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Master of Arts (MA)
Mosher, M.J., (Anthropologist)
Koetje, Todd A.
The gag reflex evolved to protect individuals from choking, due to the unique overlap between the respiratory and gastrointestinal tracts in adult humans. A potentially related response is disgust, an emotion that influences avoidance of harmful foods. Both responses are protective, but the gag reflex is little studied outside the context of dental procedures. Selective eaters are known to reject foods, particularly vegetables, due to perceived disagreeable textures, tastes, and other sensory characteristics. This study explores two hypotheses to examine possible relationships of these three reactions: 1) stronger gagging will be accompanied by a more sensitive disgust response and 2) selective eaters will exhibit a more extreme response to gag and disgust triggers. Methods consisted of the Predictive Gagging Survey, the Disgust Scale-Revised (DS-R), and an itemized list of behaviors adapted from previous studies distributed to students at Western Washington University. SPSS Statistics 24.0 is used for statistical analyses. Results supported hypothesis one but rejected hypothesis two. Further tests showed significant correlations between selective eating behaviors and four variables determined through the following surveys: the Predictive Gagging Survey and the DS-R. More studies are needed to elucidate the relationship of the gag reflex and disgust sensitivity to food preferences and selective eating behaviors.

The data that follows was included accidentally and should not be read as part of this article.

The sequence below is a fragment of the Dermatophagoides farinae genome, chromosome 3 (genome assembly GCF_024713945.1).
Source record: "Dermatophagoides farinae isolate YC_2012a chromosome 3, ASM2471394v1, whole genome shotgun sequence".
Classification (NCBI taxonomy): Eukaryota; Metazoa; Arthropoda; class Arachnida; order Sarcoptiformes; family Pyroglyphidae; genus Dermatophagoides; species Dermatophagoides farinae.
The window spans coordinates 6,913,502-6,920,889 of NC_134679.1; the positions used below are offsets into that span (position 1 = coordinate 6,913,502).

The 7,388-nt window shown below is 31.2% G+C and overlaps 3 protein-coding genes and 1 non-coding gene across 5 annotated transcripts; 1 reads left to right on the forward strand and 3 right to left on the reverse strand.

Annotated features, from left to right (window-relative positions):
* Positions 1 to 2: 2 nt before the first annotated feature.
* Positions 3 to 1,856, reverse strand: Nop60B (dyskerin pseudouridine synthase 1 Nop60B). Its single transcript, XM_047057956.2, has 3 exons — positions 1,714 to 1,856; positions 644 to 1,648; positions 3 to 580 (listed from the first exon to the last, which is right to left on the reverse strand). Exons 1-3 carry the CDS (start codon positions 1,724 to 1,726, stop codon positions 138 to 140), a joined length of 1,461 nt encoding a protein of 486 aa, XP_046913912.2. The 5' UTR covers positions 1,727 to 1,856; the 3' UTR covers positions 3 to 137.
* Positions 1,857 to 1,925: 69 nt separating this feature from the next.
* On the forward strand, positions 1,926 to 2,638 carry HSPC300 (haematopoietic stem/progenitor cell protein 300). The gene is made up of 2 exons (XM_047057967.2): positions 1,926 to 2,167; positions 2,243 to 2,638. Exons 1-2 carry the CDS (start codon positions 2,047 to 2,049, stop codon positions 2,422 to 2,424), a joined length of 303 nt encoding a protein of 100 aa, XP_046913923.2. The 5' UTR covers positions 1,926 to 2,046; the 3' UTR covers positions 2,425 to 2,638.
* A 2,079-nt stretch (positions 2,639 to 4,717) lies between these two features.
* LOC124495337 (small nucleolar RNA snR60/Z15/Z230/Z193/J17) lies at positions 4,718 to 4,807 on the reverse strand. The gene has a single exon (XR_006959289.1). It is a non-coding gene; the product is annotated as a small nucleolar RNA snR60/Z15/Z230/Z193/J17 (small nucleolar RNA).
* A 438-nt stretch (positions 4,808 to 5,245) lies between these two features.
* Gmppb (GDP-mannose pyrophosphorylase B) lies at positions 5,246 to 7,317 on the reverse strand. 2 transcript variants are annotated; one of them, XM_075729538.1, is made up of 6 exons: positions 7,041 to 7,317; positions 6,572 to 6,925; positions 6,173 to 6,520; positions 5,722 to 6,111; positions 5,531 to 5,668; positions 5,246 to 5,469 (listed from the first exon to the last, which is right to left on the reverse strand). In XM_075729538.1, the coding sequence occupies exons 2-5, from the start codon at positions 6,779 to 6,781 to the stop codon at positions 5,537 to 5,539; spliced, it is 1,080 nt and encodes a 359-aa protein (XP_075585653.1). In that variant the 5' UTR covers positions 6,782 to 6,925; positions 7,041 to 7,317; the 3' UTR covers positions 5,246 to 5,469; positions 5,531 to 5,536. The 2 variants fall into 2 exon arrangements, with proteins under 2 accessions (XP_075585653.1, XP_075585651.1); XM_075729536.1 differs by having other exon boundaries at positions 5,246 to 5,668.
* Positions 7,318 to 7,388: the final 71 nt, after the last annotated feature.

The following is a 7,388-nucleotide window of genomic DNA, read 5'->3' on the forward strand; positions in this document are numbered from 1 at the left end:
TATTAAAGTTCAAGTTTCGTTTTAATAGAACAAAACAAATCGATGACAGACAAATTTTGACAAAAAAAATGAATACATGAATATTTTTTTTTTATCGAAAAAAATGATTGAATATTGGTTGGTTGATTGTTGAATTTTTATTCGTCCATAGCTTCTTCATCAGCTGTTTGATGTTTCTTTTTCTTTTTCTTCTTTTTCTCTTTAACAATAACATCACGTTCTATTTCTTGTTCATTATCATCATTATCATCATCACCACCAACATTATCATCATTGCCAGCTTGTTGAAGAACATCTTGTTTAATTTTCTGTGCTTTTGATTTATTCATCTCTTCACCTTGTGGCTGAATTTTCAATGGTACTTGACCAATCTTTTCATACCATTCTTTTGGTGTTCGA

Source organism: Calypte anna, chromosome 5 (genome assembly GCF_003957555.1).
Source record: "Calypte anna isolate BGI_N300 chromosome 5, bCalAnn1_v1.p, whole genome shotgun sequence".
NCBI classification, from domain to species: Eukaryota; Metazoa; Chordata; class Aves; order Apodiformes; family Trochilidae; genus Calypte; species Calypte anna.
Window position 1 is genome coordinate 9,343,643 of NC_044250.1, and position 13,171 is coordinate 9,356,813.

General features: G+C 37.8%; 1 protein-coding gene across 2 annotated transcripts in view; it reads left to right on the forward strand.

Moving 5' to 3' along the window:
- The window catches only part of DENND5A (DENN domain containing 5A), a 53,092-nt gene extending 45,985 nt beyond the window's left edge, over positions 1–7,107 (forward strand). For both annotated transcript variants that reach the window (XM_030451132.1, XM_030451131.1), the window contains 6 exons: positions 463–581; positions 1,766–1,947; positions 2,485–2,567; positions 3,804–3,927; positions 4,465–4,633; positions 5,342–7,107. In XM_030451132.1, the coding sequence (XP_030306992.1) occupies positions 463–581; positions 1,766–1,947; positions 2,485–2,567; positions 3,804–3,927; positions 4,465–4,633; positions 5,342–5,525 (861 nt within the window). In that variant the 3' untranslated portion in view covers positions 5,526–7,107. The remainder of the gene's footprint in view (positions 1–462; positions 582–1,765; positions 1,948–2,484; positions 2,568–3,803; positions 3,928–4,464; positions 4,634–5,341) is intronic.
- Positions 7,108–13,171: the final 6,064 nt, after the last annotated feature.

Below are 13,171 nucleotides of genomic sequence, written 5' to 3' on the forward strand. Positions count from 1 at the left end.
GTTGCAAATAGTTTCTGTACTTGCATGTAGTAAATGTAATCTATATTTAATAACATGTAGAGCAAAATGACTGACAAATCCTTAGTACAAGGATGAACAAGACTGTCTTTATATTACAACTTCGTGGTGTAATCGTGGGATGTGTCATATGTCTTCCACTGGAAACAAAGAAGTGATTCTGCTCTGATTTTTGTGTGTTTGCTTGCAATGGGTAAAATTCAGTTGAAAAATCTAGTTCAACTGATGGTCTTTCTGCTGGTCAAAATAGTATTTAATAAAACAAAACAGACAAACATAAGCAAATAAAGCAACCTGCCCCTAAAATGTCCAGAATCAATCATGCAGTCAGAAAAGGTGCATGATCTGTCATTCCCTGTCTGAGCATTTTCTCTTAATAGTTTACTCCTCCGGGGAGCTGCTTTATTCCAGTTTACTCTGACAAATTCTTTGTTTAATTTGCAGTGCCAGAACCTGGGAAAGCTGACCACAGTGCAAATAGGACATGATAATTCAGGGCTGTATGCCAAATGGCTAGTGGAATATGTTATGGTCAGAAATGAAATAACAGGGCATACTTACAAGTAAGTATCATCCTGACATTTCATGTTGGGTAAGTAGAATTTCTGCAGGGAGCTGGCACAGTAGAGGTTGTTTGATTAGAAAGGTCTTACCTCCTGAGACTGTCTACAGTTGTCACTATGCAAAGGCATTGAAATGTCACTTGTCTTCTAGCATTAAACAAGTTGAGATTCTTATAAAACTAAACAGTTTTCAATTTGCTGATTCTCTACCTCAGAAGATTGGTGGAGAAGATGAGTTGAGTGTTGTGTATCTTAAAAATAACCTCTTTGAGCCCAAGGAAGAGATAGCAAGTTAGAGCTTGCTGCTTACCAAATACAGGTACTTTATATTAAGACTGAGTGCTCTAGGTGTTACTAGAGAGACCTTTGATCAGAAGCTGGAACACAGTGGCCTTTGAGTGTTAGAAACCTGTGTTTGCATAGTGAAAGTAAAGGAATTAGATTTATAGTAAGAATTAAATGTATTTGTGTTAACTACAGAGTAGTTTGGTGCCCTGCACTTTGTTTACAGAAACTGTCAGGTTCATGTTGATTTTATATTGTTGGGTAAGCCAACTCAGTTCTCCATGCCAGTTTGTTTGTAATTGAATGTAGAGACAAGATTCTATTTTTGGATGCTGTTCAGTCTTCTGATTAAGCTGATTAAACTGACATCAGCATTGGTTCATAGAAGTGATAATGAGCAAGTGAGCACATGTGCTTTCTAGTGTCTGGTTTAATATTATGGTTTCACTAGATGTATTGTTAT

Western Washington University
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Nichols, Hayley, "Gag reflex and disgust sensitivity in selective eaters" (2018). WWU Graduate School Collection. 697.